b. Anticipated Costs

The Commission believes that although there are benefits to security-based swap data repositories providing access to relevant authorities to data maintained by the repositories, such access will likely involve certain costs and potential risks. For example, the Commission expects that repositories will maintain data that are proprietary and highly sensitive [182] and that are subject to strict privacy requirements.[183] Extending access to such data to anyone, including relevant authorities, increases the risk that the confidentiality of the data maintained by repositories may not be preserved.[184] A relevant authority's inability to protect the confidentiality of data maintained by repositories could erode market participants' confidence in the integrity of the security-based swap market and increase the overall risks associated with trading.[185] As we discuss below, this may ultimately lead to reduced trading activity and liquidity in the market, hindering price discovery and impeding the capital formation process.[186]

To help mitigate these risks and potential costs to market participants, the Exchange Act and the proposed rules impose certain conditions on relevant authorities' access to data maintained by repositories.[187] In part, the Exchange Act and the proposed rules limit the authorities that may access data maintained by a security-based swap data repository to a specific list of domestic authorities and other persons, including foreign authorities, determined by the Commission to be appropriate,[188] and further require that a repository notify the Commission when the repository receives an authority's initial request for data maintained by the repository.[189] Restricting access to security-based swap data available to relevant authorities should reduce the risk of unauthorized disclosure, misappropriation or misuse of security-based swap data because each relevant authority will only have access to information within its regulatory mandate, or legal responsibility or authority.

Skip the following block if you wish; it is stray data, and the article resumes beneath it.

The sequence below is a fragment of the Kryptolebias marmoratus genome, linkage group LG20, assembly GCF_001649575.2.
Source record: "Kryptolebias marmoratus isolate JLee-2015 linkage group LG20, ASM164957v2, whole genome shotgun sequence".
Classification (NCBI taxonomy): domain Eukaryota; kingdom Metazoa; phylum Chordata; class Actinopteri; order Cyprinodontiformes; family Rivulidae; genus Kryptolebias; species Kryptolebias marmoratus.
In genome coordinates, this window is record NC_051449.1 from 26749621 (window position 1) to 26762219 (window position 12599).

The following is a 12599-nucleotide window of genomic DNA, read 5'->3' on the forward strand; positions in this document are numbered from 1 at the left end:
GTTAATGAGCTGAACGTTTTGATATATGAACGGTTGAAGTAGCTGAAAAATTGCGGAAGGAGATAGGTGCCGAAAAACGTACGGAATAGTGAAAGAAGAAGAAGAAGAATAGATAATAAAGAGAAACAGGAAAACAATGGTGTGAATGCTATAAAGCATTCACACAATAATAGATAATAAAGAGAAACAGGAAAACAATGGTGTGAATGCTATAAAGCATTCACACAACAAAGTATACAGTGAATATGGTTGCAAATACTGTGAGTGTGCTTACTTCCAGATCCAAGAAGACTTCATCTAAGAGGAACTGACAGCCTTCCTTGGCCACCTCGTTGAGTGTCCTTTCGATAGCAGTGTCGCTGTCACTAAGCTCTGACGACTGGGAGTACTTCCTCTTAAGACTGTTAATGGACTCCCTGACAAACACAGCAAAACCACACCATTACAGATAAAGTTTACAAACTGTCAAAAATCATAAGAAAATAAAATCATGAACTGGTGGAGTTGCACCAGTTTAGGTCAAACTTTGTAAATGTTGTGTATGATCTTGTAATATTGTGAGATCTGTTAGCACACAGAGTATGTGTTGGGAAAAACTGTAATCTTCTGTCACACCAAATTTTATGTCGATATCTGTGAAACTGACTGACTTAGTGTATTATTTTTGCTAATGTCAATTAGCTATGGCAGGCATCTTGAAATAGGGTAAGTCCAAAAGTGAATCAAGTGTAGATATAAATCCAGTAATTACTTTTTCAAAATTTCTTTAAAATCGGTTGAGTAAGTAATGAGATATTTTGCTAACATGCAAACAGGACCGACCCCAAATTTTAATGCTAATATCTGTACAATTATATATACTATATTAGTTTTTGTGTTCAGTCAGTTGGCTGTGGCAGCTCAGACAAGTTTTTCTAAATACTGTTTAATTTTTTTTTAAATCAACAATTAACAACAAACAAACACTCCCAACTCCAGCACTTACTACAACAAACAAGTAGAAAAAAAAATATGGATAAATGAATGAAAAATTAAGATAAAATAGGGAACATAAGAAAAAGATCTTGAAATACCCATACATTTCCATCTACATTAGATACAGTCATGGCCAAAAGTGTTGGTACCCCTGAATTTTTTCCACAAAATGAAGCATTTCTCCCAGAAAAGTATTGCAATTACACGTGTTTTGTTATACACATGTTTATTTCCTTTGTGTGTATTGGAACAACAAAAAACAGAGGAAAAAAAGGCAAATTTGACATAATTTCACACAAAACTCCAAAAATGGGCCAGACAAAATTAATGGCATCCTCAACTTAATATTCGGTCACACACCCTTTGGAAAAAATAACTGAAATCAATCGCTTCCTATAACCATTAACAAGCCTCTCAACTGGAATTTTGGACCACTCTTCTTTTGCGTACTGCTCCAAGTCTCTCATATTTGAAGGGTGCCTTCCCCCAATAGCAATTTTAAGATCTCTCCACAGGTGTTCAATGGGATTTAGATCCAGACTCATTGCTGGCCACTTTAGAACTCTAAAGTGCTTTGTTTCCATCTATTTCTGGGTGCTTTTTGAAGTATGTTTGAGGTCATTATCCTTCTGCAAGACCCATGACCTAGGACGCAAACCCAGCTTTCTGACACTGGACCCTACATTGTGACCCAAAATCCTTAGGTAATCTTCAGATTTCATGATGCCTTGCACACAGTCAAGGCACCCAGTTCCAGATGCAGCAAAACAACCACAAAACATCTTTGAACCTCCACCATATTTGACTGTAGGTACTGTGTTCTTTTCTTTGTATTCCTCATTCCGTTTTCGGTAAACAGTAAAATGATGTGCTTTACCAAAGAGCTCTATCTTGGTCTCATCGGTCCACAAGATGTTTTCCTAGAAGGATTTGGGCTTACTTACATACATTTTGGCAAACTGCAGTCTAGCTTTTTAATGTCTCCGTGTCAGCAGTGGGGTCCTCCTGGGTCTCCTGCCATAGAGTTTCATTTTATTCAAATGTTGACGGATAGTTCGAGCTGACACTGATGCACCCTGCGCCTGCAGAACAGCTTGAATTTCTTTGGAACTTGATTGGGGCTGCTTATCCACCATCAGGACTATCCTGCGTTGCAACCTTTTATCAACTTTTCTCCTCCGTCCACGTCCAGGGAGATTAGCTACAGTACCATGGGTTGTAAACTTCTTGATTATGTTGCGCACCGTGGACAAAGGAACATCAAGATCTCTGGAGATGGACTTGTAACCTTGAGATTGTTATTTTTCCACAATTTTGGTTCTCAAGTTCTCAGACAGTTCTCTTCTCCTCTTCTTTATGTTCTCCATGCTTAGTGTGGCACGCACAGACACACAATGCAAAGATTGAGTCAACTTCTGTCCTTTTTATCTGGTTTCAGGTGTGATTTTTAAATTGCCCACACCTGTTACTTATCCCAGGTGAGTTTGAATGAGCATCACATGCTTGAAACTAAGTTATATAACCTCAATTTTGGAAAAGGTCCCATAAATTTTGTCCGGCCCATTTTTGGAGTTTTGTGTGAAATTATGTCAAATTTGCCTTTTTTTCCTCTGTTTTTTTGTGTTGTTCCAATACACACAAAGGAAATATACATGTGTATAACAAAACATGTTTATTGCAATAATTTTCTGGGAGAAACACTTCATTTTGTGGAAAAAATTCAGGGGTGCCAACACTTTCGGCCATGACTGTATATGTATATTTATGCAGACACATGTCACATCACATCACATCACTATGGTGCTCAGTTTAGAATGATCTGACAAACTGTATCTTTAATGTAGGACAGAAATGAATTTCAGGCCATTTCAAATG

The proposed rules further require that, before a repository shares security-based swap information with a relevant authority, there must be an arrangement (in the form of a MOU or otherwise) between the Commission and the relevant authority that addresses the confidentiality of the security-based swap information provided, and under which the relevant authority agrees to indemnify the Commission and the repository for any expenses arising from litigation relating to the information provided.[190] While the proposal also conditionally exempts the relevant authority requesting data from the indemnification requirement, it does so only if the requested information relates to a regulatory mandate or legal responsibility or authority of the entity requesting the data, and there is in effect an arrangement between the Commission and such relevant authority that addresses the confidentiality of the information provided.[191] The arrangement should further reduce the likelihood of confidential trade or position data being inadvertently made public.